Project description:To identify predictors of early lobar intracerebral hemorrhage (ICH) recurrence, defined as a new ICH within 6 months of the index event, in patients with cerebral amyloid angiopathy (CAA).Participants were consecutive survivors (age ?55 years) of spontaneous symptomatic probable or possible CAA-related lobar ICH according to the Boston criteria, drawn from an ongoing single-center cohort study. Neuroimaging markers ascertained in CT or MRI included focal (?3 sulci) or disseminated (>3 sulci) cortical superficial siderosis (cSS), acute convexity subarachnoid hemorrhage (cSAH), cerebral microbleeds, white matter hyperintensities burden and location, and baseline ICH volume. Participants were followed prospectively for recurrent symptomatic ICH. Cox proportional hazards models were used to identify predictors of early recurrent ICH adjusting for potential confounders.A total of 292 patients were enrolled. Twenty-one patients (7%) had early recurrent ICH. Of these, 24% had disseminated cSS on MRI and 19% had cSAH on CT scan. In univariable analysis, the presence of disseminated cSS, cSAH, and history of previous ICH were predictors of early recurrent ICH (p < 0.05 for all comparisons). After adjusting for age and history of previous ICH, disseminated cSS on MRI and cSAH on CT were independent predictors of early recurrent ICH (hazard ratio [HR] 3.92, 95% confidence interval [CI] 1.38-11.17, p = 0.011, and HR 3.48, 95% CI 1.13-10.73, p = 0.030, respectively).Disseminated cSS on MRI and cSAH on CT are independent imaging markers of increased risk for early recurrent ICH. These markers may provide additional insights into the mechanisms of ICH recurrence in patients with CAA.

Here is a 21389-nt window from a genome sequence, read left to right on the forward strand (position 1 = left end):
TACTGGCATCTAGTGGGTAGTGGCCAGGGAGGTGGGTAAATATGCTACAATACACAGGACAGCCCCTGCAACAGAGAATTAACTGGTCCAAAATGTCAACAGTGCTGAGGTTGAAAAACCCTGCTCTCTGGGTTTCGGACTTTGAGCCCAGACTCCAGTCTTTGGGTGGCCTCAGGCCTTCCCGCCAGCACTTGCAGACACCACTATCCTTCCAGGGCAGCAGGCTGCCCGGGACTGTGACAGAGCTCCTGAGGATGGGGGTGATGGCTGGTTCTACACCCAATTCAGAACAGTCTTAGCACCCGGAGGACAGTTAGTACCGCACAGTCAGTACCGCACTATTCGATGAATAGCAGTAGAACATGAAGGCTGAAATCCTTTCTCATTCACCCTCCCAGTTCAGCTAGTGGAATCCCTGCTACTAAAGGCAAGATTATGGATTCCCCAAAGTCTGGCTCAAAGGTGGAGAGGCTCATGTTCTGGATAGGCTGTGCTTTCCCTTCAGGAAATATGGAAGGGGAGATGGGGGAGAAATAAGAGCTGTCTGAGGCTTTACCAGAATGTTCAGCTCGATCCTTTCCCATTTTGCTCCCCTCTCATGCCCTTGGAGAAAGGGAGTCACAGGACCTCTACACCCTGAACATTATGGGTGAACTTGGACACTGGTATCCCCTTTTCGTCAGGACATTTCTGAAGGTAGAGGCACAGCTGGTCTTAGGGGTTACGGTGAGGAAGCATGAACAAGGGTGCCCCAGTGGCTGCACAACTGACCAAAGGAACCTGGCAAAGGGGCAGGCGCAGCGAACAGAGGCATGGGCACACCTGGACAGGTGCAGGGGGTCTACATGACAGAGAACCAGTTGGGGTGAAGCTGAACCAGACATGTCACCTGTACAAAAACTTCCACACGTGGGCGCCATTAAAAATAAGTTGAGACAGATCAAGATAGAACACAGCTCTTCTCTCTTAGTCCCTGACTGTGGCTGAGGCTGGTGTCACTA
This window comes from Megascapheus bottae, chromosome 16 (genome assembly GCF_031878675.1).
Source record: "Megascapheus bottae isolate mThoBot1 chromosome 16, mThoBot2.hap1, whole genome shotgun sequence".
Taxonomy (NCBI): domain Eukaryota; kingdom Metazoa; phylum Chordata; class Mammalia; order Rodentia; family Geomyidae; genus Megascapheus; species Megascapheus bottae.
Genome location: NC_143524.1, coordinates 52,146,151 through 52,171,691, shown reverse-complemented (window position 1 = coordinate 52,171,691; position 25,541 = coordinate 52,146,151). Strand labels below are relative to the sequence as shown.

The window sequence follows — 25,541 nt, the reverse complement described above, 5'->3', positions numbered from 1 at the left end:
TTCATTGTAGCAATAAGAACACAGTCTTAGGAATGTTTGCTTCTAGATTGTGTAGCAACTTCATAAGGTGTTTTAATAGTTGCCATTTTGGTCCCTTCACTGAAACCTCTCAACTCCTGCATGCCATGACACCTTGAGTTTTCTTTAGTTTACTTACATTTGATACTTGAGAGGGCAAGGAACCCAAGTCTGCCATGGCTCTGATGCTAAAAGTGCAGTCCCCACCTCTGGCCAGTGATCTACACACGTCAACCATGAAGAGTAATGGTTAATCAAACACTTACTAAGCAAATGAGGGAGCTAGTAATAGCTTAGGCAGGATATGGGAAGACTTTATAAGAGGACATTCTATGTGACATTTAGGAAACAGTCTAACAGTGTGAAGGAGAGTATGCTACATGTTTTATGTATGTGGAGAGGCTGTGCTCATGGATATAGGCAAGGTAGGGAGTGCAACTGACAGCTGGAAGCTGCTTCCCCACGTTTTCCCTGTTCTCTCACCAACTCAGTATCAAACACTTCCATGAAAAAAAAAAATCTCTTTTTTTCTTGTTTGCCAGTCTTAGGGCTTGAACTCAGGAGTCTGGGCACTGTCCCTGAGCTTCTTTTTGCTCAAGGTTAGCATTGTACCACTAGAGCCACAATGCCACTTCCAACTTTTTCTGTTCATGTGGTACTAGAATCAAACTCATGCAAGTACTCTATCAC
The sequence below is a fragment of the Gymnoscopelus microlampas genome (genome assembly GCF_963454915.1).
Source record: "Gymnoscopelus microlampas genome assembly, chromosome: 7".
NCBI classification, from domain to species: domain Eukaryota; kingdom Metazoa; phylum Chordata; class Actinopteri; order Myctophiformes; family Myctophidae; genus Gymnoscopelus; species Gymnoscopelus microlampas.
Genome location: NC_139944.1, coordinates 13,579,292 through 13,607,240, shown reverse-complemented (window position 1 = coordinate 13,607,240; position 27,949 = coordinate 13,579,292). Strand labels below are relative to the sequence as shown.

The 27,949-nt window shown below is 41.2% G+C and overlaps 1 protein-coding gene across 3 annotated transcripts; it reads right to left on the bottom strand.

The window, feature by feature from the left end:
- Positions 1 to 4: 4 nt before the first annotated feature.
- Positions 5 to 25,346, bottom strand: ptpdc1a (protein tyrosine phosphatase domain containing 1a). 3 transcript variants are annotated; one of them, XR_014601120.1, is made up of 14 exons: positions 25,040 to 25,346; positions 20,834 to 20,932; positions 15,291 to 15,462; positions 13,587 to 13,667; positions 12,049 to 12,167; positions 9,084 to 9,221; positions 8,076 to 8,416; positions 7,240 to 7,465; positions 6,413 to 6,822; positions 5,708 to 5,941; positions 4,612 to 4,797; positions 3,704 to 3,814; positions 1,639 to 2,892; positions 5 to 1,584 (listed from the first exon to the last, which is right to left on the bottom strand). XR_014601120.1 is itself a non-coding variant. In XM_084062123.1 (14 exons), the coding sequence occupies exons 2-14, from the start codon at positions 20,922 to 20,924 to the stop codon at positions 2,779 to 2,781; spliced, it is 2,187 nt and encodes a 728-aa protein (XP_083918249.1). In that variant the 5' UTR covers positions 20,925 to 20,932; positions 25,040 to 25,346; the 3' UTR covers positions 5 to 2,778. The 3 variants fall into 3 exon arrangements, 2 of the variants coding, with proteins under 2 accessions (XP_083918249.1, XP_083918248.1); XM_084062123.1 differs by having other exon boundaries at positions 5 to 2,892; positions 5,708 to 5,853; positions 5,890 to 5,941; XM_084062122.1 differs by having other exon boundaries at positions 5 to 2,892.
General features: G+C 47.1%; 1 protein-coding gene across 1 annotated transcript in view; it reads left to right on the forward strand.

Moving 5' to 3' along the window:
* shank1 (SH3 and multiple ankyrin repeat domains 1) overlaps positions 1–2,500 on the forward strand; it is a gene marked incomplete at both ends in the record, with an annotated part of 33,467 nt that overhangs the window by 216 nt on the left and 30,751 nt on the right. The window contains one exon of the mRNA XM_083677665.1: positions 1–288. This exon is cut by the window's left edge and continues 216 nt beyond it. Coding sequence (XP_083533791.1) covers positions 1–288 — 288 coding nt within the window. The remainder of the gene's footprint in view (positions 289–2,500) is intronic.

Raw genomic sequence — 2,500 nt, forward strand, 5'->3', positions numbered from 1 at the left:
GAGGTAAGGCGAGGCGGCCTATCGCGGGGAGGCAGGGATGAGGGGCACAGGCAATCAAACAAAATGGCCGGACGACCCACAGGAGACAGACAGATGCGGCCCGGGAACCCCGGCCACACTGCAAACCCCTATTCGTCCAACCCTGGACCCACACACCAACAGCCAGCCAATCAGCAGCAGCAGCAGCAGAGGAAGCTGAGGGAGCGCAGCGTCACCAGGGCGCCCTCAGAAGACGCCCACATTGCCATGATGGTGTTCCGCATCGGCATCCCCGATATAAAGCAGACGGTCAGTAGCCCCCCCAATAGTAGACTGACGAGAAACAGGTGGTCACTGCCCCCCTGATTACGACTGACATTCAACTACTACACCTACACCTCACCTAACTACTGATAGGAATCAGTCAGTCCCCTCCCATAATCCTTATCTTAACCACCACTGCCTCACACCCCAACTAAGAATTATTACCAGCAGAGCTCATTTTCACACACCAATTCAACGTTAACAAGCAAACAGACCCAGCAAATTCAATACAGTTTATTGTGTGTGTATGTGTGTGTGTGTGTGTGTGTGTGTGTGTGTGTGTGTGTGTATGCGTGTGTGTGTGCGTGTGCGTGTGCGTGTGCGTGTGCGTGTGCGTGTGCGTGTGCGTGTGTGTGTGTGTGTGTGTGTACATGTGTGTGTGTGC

Project description:The relationship between recurrent intracerebral hemorrhage (ICH) and total burden of cerebral small vessel disease (CSVD) is not completely investigated. We aimed to study whether recurrent intracerebral hemorrhage (ICH) had higher CSVD score than first-ever ICH. Lacunes, white matter hyperintensities (WMH), cerebral microbleeds (CMBs), enlarged perivascular spaces (EPVS), cortical superficial siderosis (cSS) and CSVD score were rated on brain magnetic resonance imaging (MRI) in primary ICH patients. Recurrent ICHs were confirmed by reviewing the medical records and MRI scans. Mixed hematomas were defined as follows: deep + lobar, deep + cerebellar, or deep + lobar + cerebellar. Of the 184 patients with primary ICH enrolled (mean age, 61.0 years; 75.5% men), recurrent ICH was present in 45 (24.5%) patients; 26.1% (48/184) had ≥2 hematomas, 93.8% (45/48) of which exhibited recurrent ICH. Mixed hematomas were identified in 8.7% (16/184) of patients and bilateral hematomas in 17.9% (33/184). All mixed hematomas and bilateral hematomas were from cases of recurrent ICH. Patients with mixed etiology-ICH were more likely to have recurrent ICH than patients with cerebral amyloid angiopathy (CAA) or hypertensive angiopathy (HA)-related ICH (36.8% vs17.8%, p=0.008). Multivariate ordinal regression analysis showed that the presence of recurrent ICH (p=0.001), ≥2 hematomas (p=0.002), mixed hematomas (p<0.00001), and bilateral hematomas (p=0.002) were separately significantly associated with a high CSVD score. Recurrent ICH occurs mostly among patients with mixed etiology-ICH and is associated with a higher CSVD burden than first-ever ICH, which needs to be verified by future larger studies.